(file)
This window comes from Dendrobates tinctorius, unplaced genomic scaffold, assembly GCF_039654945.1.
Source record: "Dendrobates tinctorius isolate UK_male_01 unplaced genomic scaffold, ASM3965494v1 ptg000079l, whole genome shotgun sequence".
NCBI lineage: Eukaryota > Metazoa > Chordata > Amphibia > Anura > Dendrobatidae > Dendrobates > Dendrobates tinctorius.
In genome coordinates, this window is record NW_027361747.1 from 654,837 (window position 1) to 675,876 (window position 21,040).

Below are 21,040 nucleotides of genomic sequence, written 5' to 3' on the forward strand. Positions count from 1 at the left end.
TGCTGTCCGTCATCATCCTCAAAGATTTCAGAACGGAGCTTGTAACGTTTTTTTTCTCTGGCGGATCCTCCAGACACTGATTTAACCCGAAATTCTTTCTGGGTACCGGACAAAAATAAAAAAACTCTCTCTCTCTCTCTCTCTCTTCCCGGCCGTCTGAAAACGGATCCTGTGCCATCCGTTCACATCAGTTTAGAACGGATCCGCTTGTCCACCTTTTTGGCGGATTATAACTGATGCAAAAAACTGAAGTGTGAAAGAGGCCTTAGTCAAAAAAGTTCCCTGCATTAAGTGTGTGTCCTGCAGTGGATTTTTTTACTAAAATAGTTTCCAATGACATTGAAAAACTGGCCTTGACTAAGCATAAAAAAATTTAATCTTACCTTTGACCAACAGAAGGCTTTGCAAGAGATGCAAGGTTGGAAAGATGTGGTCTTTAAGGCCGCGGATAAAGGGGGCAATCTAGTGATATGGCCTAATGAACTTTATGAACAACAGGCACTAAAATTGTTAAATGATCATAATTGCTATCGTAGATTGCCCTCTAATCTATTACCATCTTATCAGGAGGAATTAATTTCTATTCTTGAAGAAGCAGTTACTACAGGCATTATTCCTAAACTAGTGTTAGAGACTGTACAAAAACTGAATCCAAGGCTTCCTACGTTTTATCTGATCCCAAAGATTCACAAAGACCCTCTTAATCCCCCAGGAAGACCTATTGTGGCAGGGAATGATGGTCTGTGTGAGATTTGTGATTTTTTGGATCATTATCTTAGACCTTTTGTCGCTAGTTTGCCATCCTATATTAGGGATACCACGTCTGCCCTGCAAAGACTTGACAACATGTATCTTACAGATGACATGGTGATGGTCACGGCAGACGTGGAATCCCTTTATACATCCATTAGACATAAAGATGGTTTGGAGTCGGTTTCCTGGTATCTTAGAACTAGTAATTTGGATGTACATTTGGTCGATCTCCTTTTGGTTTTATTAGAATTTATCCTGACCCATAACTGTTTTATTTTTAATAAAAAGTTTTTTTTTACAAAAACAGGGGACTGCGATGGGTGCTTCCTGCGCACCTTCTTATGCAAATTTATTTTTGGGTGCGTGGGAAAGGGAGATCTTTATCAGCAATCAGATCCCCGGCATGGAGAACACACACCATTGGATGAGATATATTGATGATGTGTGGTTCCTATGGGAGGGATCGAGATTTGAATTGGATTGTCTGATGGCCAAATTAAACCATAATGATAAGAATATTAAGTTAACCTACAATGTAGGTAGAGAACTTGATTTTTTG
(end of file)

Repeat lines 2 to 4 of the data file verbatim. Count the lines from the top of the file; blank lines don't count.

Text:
Source record: "Dendrobates tinctorius isolate UK_male_01 unplaced genomic scaffold, ASM3965494v1 ptg000079l, whole genome shotgun sequence".
NCBI lineage: Eukaryota > Metazoa > Chordata > Amphibia > Anura > Dendrobatidae > Dendrobates > Dendrobates tinctorius.
In genome coordinates, this window is record NW_027361747.1 from 654,837 (window position 1) to 675,876 (window position 21,040).